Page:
Hospice is a program of care and support for people who are terminally ill. Here are some important facts about hospice:
Hospice helps people who are terminally ill live comfortably.
The focus is on comfort, not on curing an illness.
A specially trained team of professionals and caregivers provide care for the “whole person,” including his or her physical, emotional, social, and spiritual needs.
Services may include physical care, counseling, drugs, equipment, and supplies for the terminal illness and related condition(s).
Care is generally provided in the home.
Hospice isn’t only for people with cancer.
Family caregivers can get support.
What Medicare Covers?
You can get a one-time only hospice consultation with a hospice medical director or hospice doctor to discuss your care options and pain and symptoms management. You don’t need to choose hospice care to take advantage of this consultation service.
Medicare will cover the hospice care you get for your terminal illness, but the care you get must be from a Medicare-approved hospice program.
Note: Medicare will still pay for covered benefits for any health problems that aren’t related to your terminal illness, such as care for an injury. Medicare covers the following hospice services when they’re needed to care for your terminal illness and related condition(s):
Medical equipment (such as wheelchairs or walkers)
Medical supplies (such as bandages and catheters) Drugs for symptom control or pain relief (may need to pay a small copayment)
Hospice aide and homemaker services
Physical and occupational therapy
Speech-language pathology services
Social worker services
Grief and loss counseling for you and your family
Short-term inpatient care (for pain and symptom management)
Short-term respite care (may need to pay a small copayment)
Any other Medicare-covered services needed to manage your pain and other symptoms related to your terminal illness, as recommended by your hospice team
What is Respite Care?
Respite care is a Temporary care provided in a nursing home, hospice inpatient facility, or hospital so that a family member or friend who is the patient’s caregiver can rest or take some time off.
You can get inpatient respite care in a Medicare-approved facility (such as a hospice inpatient facility, hospital, or nursing home) if your usual caregiver (such as a family member) needs a rest. You can stay up to 5 days each time you get respite care. You can get respite care more than once, but it can only be provided on an occasional basis.
What Medicare Won’t Cover?
When you choose hospice care, you’ve decided that you no longer want care to cure your terminal illness and/or your doctor has determined that efforts to cure your illness aren’t working. Medicare won’t cover any of the following once you choose hospice care:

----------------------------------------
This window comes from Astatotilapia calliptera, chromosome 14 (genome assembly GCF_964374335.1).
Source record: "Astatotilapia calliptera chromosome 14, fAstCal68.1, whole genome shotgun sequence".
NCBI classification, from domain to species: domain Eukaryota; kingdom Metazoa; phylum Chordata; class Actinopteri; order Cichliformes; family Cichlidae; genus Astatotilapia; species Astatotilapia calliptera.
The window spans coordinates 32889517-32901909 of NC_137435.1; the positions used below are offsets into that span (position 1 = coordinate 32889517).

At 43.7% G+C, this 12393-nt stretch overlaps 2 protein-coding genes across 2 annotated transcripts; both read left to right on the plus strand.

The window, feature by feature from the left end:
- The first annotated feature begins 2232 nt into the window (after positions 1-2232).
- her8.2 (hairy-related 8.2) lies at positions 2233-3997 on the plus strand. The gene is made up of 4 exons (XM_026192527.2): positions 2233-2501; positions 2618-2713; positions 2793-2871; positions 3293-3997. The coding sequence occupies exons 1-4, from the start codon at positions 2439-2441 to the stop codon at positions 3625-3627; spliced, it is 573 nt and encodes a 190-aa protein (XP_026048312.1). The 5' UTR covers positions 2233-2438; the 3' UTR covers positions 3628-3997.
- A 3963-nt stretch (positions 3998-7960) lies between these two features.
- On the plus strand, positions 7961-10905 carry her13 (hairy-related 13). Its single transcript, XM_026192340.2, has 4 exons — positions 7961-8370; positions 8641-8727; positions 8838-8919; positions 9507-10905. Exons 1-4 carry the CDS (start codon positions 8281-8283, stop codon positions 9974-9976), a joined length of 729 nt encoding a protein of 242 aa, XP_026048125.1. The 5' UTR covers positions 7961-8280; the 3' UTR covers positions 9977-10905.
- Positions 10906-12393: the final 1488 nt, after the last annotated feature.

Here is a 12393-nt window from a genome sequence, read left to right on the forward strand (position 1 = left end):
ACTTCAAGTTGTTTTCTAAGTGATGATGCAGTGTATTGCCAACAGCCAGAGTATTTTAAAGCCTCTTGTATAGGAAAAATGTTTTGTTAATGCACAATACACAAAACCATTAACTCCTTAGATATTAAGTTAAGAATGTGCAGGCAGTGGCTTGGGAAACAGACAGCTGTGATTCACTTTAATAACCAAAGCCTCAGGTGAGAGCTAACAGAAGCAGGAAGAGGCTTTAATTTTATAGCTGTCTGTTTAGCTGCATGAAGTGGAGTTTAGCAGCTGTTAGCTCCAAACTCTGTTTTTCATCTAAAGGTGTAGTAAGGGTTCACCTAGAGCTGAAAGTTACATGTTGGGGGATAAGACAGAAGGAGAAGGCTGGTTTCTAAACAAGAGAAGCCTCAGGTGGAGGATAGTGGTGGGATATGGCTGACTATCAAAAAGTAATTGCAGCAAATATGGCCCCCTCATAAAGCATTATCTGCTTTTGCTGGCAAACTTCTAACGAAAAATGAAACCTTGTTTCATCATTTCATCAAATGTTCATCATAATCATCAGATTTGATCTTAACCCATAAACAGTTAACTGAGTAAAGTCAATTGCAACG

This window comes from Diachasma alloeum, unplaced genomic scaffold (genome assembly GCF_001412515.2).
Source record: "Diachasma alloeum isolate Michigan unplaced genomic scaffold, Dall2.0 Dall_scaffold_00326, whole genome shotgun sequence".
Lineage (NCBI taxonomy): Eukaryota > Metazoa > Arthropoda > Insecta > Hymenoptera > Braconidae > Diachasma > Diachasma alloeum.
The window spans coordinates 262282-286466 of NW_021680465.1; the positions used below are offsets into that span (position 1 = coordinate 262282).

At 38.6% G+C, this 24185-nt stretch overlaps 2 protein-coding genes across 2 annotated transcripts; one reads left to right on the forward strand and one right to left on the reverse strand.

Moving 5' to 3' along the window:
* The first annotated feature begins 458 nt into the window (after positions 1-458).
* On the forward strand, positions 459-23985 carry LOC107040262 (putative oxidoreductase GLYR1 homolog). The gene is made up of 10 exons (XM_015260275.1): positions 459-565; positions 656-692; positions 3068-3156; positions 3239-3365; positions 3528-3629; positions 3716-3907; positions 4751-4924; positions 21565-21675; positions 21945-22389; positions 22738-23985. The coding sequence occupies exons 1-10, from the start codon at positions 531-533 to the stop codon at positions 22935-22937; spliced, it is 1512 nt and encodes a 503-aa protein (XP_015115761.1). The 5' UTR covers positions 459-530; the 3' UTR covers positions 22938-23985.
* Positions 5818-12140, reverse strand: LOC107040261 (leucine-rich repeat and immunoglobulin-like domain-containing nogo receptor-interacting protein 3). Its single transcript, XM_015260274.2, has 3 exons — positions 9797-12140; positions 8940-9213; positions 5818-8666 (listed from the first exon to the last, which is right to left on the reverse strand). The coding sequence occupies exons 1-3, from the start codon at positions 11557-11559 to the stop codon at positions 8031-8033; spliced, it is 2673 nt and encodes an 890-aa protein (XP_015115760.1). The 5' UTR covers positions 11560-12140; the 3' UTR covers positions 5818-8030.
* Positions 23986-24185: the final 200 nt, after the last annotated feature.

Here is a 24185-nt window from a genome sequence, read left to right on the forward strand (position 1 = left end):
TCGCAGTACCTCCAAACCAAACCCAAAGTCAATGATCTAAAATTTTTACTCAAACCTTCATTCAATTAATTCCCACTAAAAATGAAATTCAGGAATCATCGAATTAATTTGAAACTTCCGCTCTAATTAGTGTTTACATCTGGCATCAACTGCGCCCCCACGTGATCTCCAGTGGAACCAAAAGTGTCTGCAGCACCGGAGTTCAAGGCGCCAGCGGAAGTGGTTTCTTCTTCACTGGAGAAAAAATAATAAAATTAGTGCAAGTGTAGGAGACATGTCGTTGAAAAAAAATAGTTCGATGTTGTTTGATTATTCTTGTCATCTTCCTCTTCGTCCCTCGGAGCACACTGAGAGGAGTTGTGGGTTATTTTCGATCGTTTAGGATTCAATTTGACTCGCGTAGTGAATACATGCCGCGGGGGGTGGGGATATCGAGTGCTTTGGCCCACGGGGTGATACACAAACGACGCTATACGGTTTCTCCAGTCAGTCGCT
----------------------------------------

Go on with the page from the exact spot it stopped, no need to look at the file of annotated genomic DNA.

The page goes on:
Treatment intended to cure your terminal illness – Talk with your doctor if you’re thinking about getting treatment to cure your illness. As a hospice patient, you always have the right to stop hospice care at any time.
Prescription drugs to cure your illness (rather than for symptom control or pain relief)
Care from any hospice provider that wasn’t set up by the hospice medical team – You must get hospice care from the hospice provider you chose. All care that you get for your terminal illness must be given by or arranged by the hospice team. You can’t get the same type of hospice care from a different provider, unless you change your hospice provider. However, you can still see your regular doctor if you’ve chosen him or her to be the attending medical professional who helps supervise your hospice care.
Room and board – Medicare doesn’t cover room and board if you get hospice care in your home or if you live in a nursing home or a hospice inpatient facility. However, if the hospice team determines that you need short-term inpatient or respite care services that they arrange, Medicare will cover your stay in the facility. You may have to pay a small copayment for the respite stay.
Care in an emergency room, inpatient facility care, or ambulance transportation, unless it’s either arranged by your hospice team or is unrelated to your terminal illness
Note: Contact your hospice team before you get any of these services or you might have to pay the entire cost.
What You Pay for Hospice Care?
Medicare pays the hospice provider for your hospice care. There is no deductible. You will have to pay the following:
No more than $5 for each prescription drug and other similar products for pain relief and symptom control.
5% of the Medicare-approved amount for inpatient respite care. For example, if Medicare pays $100 per day for inpatient respite care, you will pay $5 per day. The amount you pay for respite care can change each year.
How Long You Can Get Hospice Care?
Hospice care is intended for people with 6 months or less to live if the disease runs its normal course. If you live longer than 6 months, you can still get hospice care, as long as the hospice medical director or other hospice doctor recertifies that you’re terminally ill.
Note: Hospice care is given in benefit periods. You can get hospice care for two 90-day periods followed by an unlimited number of 60-day periods. At the start of each period, the hospice medical director or other hospice doctor must recertify that you’re terminally ill, so you can continue to get hospice care. A benefit period starts the day you begin to get hospice care and it ends when your 90-day or 60-day period ends.